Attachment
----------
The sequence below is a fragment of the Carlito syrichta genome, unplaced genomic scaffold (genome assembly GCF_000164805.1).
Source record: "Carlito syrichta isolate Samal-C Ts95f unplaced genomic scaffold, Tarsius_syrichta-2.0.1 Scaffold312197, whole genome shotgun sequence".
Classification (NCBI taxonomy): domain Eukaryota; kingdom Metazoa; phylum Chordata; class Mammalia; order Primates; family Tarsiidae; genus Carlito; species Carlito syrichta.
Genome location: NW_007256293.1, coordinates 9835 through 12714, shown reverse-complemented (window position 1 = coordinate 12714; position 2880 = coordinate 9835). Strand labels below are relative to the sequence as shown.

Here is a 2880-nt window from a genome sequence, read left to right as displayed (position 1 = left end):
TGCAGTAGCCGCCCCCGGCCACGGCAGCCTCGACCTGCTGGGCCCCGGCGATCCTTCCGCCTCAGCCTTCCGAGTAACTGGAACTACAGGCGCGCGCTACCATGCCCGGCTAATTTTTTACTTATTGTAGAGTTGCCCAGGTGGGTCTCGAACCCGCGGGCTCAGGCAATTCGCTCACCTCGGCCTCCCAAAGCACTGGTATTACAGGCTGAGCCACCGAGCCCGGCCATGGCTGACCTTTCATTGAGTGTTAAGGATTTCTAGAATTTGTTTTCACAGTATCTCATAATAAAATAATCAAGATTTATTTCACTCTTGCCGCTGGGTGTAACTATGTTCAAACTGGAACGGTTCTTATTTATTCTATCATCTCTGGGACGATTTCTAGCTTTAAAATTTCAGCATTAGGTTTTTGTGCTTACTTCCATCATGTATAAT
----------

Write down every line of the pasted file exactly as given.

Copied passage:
The sequence below is a fragment of the Carlito syrichta genome, unplaced genomic scaffold (genome assembly GCF_000164805.1).
Source record: "Carlito syrichta isolate Samal-C Ts95f unplaced genomic scaffold, Tarsius_syrichta-2.0.1 Scaffold312197, whole genome shotgun sequence".
Classification (NCBI taxonomy): domain Eukaryota; kingdom Metazoa; phylum Chordata; class Mammalia; order Primates; family Tarsiidae; genus Carlito; species Carlito syrichta.
Genome location: NW_007256293.1, coordinates 9835 through 12714, shown reverse-complemented (window position 1 = coordinate 12714; position 2880 = coordinate 9835). Strand labels below are relative to the sequence as shown.

Here is a 2880-nt window from a genome sequence, read left to right as displayed (position 1 = left end):
TGCAGTAGCCGCCCCCGGCCACGGCAGCCTCGACCTGCTGGGCCCCGGCGATCCTTCCGCCTCAGCCTTCCGAGTAACTGGAACTACAGGCGCGCGCTACCATGCCCGGCTAATTTTTTACTTATTGTAGAGTTGCCCAGGTGGGTCTCGAACCCGCGGGCTCAGGCAATTCGCTCACCTCGGCCTCCCAAAGCACTGGTATTACAGGCTGAGCCACCGAGCCCGGCCATGGCTGACCTTTCATTGAGTGTTAAGGATTTCTAGAATTTGTTTTCACAGTATCTCATAATAAAATAATCAAGATTTATTTCACTCTTGCCGCTGGGTGTAACTATGTTCAAACTGGAACGGTTCTTATTTATTCTATCATCTCTGGGACGATTTCTAGCTTTAAAATTTCAGCATTAGGTTTTTGTGCTTACTTCCATCATGTATAAT